Quebecor World Direct--Building Business, One Client at a Time
Rise of The Mega Facility
To meet the needs of its direct mail market customers, and meet them all under one roof, Quebecor World Direct created a new Mega Facility in Illinois, affectionately known by Direct division employees as the Effingham facility. Scheduled to be fully operational by summer's end, the 600,000-square-foot facility is packed full of the latest in prepress, press and finishing equipment, including:
- A Creo CTP system;
- Six 8/11-unit, double-web, dual-drive presses with in-line finishing;
- Eight 8/9-unit, double-web, single-drive presses with in-line finishing;
- Two off-line finishing lines;
- Scitex imaging capability; and
- Full lettershop service with 28 inserters, 18 flat cutters, 14 MBO folders and a post office.
"Our customers want value-added services," says Chris Locker, vice president of Personalized Products. "Printers have to be able to provide these services, the value-addeds; they want more than just printing. Our Mega Facility will provide these value-added services that are being required by customers who want to reduce their supplier bases, and want everything done by one company, under one roof."
(A Brief History of Promo Games)
A promotional game is a promo that drives consumers to purchase; it should not be confused with the "lotto ticket."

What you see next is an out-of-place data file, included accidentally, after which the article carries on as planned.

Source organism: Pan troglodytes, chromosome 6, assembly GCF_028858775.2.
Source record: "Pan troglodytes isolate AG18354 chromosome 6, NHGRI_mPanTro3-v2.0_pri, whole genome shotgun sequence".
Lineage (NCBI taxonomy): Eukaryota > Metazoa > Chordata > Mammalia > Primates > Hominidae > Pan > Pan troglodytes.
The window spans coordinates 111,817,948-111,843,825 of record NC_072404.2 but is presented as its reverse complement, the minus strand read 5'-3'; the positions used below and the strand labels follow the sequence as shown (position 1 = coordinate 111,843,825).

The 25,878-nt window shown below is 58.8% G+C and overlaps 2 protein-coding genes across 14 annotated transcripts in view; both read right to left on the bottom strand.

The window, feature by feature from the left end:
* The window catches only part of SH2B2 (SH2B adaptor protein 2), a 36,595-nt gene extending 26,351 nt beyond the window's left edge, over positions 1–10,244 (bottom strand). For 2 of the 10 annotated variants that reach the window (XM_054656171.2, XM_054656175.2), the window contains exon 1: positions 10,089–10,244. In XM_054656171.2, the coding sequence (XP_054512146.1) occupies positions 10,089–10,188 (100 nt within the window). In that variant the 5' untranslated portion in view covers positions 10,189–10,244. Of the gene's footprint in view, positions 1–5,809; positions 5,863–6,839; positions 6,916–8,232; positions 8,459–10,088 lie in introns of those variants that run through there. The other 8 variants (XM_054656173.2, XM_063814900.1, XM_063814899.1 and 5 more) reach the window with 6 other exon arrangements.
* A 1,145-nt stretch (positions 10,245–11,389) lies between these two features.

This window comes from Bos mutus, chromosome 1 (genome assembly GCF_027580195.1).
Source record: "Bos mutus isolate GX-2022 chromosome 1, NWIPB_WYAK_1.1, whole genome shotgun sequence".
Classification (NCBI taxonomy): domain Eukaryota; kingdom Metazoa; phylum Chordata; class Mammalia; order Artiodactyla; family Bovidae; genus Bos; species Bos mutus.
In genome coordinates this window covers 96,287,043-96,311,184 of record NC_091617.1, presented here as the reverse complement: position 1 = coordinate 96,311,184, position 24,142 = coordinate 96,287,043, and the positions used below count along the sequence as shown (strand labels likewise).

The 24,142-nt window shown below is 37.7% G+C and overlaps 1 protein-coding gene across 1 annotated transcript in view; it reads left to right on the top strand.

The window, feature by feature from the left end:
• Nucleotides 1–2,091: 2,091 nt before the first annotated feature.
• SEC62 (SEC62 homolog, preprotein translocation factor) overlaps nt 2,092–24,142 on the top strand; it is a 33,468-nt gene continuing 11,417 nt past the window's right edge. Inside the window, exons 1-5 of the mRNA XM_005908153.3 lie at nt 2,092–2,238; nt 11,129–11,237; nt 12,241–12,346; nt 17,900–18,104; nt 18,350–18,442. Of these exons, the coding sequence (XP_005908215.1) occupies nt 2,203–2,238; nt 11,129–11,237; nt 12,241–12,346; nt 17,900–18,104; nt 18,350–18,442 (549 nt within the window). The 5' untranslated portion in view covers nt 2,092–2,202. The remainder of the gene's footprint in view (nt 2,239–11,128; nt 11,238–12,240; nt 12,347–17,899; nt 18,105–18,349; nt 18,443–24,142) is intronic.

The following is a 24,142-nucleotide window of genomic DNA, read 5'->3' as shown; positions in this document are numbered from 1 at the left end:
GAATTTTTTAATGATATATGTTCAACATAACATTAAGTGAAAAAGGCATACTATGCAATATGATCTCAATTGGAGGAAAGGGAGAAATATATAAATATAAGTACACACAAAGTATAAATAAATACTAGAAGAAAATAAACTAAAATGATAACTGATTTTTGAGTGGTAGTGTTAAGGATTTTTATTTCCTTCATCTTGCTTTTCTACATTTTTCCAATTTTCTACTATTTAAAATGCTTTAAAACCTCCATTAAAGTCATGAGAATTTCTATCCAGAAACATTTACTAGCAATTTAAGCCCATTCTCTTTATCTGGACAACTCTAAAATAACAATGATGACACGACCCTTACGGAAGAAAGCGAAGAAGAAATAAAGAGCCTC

And Mark Davis should know. Former part-owner of Dittler Brothers (now part of QWD), Davis has participated in the growth of the promo game market since its infancy in the early 1960s. Then, his primary contest clients were gas stations and grocery stores.
At the time, the material used to conceal the image on a game piece was removed via a moist tissue, which was messy. Davis says customers wanted something better. So, in the mid '60s, the company invented a removable latex coating, which is commonly referred to as "scratch-off."
The number of customers and variety of game-play formats grew in the 1970s and, in 1973, Dittler Brothers produced the first state lottery ticket using scratch-off. Business continued to grow in the '80s, with the bulk of the customer base becoming quick-service restaurants. It was the unique needs of the fast food industry—to have game pieces attached to food packaging items, i.e., cups, bags and sandwich boxes—that led the company to another innovation: the promotional game label (which, for the first time, says Davis, incorporated fully variable, computer-generated imaging).